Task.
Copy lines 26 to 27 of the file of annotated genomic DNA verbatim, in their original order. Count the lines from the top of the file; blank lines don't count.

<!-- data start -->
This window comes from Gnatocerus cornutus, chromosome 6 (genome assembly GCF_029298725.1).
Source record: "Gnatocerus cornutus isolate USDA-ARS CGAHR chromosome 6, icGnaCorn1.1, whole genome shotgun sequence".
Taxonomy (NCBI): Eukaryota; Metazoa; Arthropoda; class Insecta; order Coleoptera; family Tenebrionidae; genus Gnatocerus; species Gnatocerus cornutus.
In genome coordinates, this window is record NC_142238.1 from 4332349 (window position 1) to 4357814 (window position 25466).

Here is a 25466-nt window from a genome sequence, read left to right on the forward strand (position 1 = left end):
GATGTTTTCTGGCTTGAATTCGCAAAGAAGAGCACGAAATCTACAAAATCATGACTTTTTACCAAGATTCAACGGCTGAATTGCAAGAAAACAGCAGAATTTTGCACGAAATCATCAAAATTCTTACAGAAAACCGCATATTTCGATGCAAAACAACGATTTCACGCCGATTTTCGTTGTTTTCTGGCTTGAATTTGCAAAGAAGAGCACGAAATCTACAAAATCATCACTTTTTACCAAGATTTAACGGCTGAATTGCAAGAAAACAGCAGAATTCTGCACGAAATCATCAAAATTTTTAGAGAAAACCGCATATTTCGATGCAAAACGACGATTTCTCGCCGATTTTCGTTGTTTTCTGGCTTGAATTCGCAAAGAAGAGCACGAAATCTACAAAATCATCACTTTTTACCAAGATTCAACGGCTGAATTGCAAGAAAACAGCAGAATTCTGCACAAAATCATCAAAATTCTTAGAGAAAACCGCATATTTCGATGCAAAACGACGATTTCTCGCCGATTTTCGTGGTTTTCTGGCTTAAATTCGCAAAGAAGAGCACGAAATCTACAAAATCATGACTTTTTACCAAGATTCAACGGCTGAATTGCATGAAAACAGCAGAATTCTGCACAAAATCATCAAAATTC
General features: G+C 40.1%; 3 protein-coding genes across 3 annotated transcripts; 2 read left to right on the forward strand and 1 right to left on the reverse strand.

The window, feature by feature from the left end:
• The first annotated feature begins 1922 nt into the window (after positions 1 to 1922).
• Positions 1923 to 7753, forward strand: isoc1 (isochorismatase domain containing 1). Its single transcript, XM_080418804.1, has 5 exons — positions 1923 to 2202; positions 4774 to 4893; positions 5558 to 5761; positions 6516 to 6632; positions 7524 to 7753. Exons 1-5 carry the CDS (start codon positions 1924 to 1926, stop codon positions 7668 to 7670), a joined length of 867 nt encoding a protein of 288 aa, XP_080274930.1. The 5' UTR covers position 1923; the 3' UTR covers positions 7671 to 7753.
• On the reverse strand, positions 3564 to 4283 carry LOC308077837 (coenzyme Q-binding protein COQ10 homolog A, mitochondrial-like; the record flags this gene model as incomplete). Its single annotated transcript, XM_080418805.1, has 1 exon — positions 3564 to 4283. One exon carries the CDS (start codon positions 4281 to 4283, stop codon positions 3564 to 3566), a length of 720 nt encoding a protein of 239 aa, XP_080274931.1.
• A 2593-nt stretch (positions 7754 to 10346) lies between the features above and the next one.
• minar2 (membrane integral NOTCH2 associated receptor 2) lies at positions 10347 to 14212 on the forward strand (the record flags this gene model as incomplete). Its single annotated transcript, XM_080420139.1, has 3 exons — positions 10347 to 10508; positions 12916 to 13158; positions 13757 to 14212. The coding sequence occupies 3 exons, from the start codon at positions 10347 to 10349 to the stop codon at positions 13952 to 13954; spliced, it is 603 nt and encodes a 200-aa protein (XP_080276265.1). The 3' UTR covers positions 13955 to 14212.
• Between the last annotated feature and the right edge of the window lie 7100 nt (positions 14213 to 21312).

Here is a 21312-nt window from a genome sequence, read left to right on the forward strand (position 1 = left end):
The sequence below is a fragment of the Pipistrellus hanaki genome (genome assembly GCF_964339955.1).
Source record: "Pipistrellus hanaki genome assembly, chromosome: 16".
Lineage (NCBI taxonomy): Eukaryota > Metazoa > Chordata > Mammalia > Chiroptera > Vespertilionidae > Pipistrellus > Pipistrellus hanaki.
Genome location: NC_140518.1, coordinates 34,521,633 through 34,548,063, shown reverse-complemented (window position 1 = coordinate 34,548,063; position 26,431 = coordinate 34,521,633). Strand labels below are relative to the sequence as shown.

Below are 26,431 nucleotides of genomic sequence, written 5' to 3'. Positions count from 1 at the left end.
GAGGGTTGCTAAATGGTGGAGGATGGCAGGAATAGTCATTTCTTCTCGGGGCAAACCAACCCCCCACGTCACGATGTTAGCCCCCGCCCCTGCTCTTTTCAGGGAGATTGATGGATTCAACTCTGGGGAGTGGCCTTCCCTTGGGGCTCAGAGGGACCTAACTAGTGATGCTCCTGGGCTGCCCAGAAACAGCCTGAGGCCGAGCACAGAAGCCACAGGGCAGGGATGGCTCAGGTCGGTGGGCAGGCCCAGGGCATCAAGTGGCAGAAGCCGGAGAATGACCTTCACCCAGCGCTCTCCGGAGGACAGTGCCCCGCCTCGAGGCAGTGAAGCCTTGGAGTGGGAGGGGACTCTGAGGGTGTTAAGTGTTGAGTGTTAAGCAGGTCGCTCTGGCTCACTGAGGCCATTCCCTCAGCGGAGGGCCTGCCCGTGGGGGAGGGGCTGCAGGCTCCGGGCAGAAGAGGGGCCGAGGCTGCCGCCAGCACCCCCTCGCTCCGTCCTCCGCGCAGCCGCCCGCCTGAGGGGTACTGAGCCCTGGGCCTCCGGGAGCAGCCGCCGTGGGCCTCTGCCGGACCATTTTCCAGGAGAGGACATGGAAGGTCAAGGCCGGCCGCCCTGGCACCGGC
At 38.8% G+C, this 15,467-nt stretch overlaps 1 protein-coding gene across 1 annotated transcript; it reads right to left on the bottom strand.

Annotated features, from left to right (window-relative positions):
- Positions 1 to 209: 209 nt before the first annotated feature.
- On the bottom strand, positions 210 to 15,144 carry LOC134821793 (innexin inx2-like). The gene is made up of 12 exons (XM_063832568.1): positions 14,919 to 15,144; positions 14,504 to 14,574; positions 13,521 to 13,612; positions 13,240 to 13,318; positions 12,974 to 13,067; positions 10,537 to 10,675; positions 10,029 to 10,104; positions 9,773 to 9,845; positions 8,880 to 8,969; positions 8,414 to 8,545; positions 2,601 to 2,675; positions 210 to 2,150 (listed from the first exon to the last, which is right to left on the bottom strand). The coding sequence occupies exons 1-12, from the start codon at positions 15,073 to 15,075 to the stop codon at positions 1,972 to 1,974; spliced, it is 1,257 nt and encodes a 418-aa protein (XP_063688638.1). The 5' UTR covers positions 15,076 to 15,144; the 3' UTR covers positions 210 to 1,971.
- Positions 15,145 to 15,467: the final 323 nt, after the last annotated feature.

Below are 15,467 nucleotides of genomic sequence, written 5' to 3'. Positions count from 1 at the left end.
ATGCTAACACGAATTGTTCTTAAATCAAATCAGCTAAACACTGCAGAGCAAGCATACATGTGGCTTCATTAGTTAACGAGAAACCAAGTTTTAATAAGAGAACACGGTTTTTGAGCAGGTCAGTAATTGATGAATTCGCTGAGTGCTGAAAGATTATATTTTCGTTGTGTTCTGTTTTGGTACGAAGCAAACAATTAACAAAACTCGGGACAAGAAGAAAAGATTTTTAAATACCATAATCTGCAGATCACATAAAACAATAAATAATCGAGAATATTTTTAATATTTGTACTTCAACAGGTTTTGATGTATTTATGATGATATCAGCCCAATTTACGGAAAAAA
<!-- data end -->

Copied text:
- Positions 15,145 to 15,467: the final 323 nt, after the last annotated feature.

Below are 15,467 nucleotides of genomic sequence, written 5' to 3'. Positions count from 1 at the left end.